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Barriers and obstacles put in place by the C-suite can make even the best thought out compliance programme difficult to deliver.
But for general counsel, working out how to influence the board, both in terms of gaining true buy-in and making senior directors aware of the consequences of not backing a compliance programme, is often one of the hardest challenges they face.
At the Legal Leaders General Counsel Forum conference in May, in which LexisNexis was the headline partner, attendees discussed their successes and failures in influencing the board, resulting in some valuable best practice tips on the approaches that are most likely to win favour.
Know your business
Aligning your advice to the identity of the company, its strategy and vision is key. Compliance policies need to mirror company values, threats and challenges; for example, if competition law and cartels present a threat, the board particularly need to be prepared for dawn raids.
Carrot or stick?
One of the perennial issues for GCs is whether they should be applying ‘carrot’ or ‘stick’ in delivering their message to senior executives. One GC observed: “The board get fed up of being told about fines and sanctions. Use your sales and communication skills to draw out the positives and incentivise them.”
Another added: “Don’t first go in with a problem – go armed with solutions and options.”
Consider the audience
In working out how you will deliver the message, it pays off to consider the personality of your audience. A further GC said: “It’s important to tailor your advice to who the board are and what their characters are like.”
This point was reflected within a World Café brainstorming session, perhaps the highlight of the conference, where one group said: “You must adapt your style of communication to the individual. Do your homework before speaking to them.”
Preparation more generally is key, and providing board members with relevant information to look at in advance of any discussion can help reduce the time it spends to communicate your message. One discussion group during the World Café sessions noted: “The board doesn’t like surprises!”
It’s also important to be self-critical when it comes to your approach to influencing the board. One former GC who boldly introduced 360 degree appraisals said: “I confess I was shocking. The feedback was that I was robotic and I really had to learn, although I was fortunate enough to have a coach. Think about being a fly on the wall. Could you do something differently?”
Presence on the board
It goes without saying that, if possible, it’s important for the GC to be on the board to influence executives directly during key decision making meetings. If this is not possible, one GC at Legal Leaders GC suggested: “You need to find an ally to act as trusted adviser so you can gauge the mood in the room if you’re not there yourself to influence the board in person.”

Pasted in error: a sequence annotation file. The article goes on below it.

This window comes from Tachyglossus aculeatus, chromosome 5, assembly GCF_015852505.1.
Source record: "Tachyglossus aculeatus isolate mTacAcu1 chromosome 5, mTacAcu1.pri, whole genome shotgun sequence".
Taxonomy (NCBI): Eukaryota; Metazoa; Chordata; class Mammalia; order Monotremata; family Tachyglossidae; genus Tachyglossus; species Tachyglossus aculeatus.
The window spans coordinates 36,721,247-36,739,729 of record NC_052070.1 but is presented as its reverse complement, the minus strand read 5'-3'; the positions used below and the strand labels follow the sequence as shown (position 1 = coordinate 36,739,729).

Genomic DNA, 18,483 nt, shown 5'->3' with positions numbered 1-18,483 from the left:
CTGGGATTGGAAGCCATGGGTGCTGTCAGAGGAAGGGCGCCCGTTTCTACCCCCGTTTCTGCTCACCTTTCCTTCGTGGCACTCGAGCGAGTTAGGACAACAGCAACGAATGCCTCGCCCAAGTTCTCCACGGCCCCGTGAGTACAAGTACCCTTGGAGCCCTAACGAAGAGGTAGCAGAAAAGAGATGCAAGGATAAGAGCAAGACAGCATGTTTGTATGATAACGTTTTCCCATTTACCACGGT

Bringing in an external and objective adviser can mean the board is more likely to listen, given executives’ respect, rightly or wrongly, for the word of an ‘expert.’
The decision making process
However, behind all these considerations is the need to get the wider decision making framework right. Peter Neville Lewis, founder of principled consulting and one of a four-strong panel considering what ethical compliance means in practice, said: “At the core of getting things right is having the right decision making framework. Poor decision making will catch you out.
I often ask ‘what decision making framework do you have in place in your business? What is the answer? None. I have never had a completely satisfactory answer.”
Without a decision making framework is hard for a business to articulate how it makes decisions, agree who is responsible for certain decisions, and, perhaps most critically, hold them accountable for a wrong decision.
Iain Larkins, a director at Radius Law who was previously general counsel and chief compliance officer at Mercedes Benz, also on the panel, said: “Having been in-house and in private practice I would say that the decision making process is pretty poor. There is often no clarity as to how a decision was raised; no focus on how a decision was reached. Sometime later if it goes wrong everyone then says ‘I didn’t agree with it.’
A far better solution is to minute who is in favour of the decision so that all are aware that they will be held accountable.
Claire Debney, former RB group legal affairs GC and chair of Legal Leaders GC said: “The next step after the CEO is to make individual directors accountable, which filters down to processes, polices and training. When things happen it’s important to publicise and discuss the actions taken.”
It is also important to encourage the board to put the wider culture of the organisation under the microscope, including looking at how a bonus culture can impact on the organisation’s willingness to distinguish right from wrong and whether there should be a ‘claw back’ policy in the event of a compliance breach.
Neville Lewis said: “Compliance is closely linked to values and care. Do we care about outcomes for all the organisations you engage with – are you a careful or careless organisation? One thing at the core of getting things right is decision making. Poor decision making will catch you out.”
Debney added: “Never cry wolf - pick your battles. You touch every part of the business and your gut leads you in the right direction. Be patient, it’s a marathon not a sprint. Work with and capitalise on strengths in the business. Find your champions.”
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